Although macular holes (MHs) were first described by Knapp as early as 1869, the condition was considered to be untreatable until 1991. In 1971, Machemer developed closed, pars plana vitrectomy (CV), thus improving the prospects for successful treatment of MHs [1]. The surgery to repair MHs was first reported by Kelly and Wendel [2] who described the clinical use of CV with subsequent facedown gas tamponade to help or stabilize vision. This approach was based on releasing tangential vitreous traction as suggested by the Gass’ theory of MH formation. In 30 (58%) of 52 patients, they were able to reattach successfully the detached macula with their surgical procedure, and the overall success rate for improved vision postoperatively was 42%. MH surgery has advanced significantly in recent decades. The use of the inverted internal limiting membrane (ILM) flap technique for large MHs [9] has contributed to an improvement in MH surgery success rate, with MH closure seen in as much as 98% of patients [3]. Treatment of persistent macular holes, however, remains a challenge. MH surgery failures are most commonly associated with treatment of MHs larger than 400 μm, high myopia, late MH surgery, etc. In re-surgery in case of persistent MH, there is lack of ILM tissue for adequate MH closure. Application of “the biological glue”, leucocyte and platelet rich plasma (PRP), to the macular hole is one of the various techniques that may be used to improve the success rate of surgery for persistent MH. This approach facilitates fibroglial cell proliferation for MH closure [4]. PRP may be easily prepared using an YCELLBIO PRP preparation kit (Ycellbio MEDICAL Co., Seoul, Douth Korea) that has a unique design and is supplied with a red blood cell (RBC) control lever to facilitate the PRP extraction process, minimizing the amount of RBCs mixed in PRP.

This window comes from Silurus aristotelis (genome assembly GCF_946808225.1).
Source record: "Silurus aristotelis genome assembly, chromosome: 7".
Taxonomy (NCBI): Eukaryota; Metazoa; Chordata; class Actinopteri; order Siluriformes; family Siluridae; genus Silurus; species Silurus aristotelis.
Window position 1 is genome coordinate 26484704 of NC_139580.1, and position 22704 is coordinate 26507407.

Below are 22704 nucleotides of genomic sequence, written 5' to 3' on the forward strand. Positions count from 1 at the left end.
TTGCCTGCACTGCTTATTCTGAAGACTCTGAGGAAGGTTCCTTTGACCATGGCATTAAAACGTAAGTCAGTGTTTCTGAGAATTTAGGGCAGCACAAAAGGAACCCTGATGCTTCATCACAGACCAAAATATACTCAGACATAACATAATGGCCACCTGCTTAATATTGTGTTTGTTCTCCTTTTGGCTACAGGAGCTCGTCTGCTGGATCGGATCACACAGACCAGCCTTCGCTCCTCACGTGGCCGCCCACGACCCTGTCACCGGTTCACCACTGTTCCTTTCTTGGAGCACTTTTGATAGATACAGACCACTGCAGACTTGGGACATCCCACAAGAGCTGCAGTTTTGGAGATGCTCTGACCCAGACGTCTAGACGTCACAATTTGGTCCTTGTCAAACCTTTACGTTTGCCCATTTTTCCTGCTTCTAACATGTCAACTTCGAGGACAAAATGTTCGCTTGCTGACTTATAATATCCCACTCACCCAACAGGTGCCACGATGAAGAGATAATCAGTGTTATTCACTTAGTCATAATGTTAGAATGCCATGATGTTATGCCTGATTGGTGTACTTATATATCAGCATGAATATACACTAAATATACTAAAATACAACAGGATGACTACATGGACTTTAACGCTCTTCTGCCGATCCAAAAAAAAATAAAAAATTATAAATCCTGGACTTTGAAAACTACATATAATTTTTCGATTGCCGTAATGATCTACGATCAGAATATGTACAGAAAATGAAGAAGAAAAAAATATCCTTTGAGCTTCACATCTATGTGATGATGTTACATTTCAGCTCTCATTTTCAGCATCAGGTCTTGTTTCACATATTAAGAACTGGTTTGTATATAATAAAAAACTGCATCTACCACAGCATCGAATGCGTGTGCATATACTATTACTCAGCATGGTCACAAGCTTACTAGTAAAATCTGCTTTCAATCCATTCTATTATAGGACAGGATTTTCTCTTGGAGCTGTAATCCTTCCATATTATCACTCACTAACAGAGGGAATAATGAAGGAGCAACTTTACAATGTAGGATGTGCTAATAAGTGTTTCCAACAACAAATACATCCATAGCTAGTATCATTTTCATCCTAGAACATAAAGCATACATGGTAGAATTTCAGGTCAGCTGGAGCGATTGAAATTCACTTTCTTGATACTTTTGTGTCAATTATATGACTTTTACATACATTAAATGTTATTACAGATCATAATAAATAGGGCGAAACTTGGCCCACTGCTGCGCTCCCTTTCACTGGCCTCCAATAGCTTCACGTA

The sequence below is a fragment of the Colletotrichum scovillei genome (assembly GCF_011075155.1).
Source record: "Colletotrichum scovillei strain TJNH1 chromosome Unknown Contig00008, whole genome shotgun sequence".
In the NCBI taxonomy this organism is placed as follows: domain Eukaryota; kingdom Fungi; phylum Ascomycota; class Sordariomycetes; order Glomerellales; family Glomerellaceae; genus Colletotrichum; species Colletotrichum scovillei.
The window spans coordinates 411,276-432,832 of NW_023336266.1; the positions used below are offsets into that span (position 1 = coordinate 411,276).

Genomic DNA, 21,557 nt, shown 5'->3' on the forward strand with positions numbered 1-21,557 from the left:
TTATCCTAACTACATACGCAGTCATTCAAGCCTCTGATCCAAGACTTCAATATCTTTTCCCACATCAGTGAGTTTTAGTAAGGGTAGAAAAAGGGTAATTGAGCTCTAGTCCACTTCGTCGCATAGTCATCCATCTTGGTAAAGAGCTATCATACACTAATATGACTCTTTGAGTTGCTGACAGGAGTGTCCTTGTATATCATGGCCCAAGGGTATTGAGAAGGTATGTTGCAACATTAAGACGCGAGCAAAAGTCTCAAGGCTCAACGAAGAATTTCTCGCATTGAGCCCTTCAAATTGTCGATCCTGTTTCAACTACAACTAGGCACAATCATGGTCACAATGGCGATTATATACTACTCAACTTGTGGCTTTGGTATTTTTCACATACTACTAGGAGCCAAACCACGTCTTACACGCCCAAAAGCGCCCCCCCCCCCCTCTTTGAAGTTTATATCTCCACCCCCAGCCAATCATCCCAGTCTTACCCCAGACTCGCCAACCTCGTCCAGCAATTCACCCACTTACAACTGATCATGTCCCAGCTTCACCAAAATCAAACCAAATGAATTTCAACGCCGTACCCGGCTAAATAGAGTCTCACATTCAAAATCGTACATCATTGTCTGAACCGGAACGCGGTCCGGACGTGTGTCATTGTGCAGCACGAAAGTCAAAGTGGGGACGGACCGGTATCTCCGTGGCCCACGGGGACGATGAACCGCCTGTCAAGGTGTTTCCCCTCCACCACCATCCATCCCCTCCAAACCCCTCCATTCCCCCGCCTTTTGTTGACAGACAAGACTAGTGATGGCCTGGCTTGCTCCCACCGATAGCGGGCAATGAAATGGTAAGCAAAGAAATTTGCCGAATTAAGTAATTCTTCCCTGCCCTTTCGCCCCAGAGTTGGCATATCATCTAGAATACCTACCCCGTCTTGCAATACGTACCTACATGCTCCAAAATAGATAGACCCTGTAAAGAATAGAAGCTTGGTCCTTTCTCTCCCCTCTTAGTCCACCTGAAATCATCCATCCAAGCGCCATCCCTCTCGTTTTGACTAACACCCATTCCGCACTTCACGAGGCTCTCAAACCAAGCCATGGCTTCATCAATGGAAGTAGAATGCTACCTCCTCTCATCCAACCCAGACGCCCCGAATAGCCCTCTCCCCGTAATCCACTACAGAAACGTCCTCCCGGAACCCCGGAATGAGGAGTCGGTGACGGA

The purpose of the study was to assess the efficacy of surgical treatment for persistent MHs with application of the PRP obtained with YCELLBIO PRP preparation kit to the MH area.

The purpose of the study was to assess the efficacy of surgical treatment for persistent MHs by applying the leucocyte and platelet rich plasma obtained with YCELLBIO PRP preparation kit.

Material and Methods

Ten patients with eyes diagnosed with persistent MH were under observation at the Kyiv Municipal Clinical Eye Hospital “Eye Microsurgery Center” from September 2018 to February 2019. Previously, all these had primary MH surgery.

In each case, cataract phacoemulsification was conducted with intraocular lens implantation, vitrectomy, ILM peeling and subsequent air and gas tamponade. Before re-surgery, mean macular hole size was 894 ± 115 μm, and best-corrected visual acuity varied from 0.03 to 0.1 (Table 1). Conventional diagnostic procedures (visual acuity, perimetry and intraocular pressure measurements), optical coherence tomography (OCT) and a coagulogram were performed on each patient. PRP was obtained using a fixed-angle rotor centrifuge at 3600 rpm with an YCELLBIO PRP preparation kit (Ycellbio MEDICAL Co., Seoul, Douth Korea) that has a unique design and is supplied with an RBC control lever to facilitate the PRP extraction process, minimizing the amount of RBCs mixed in PRP.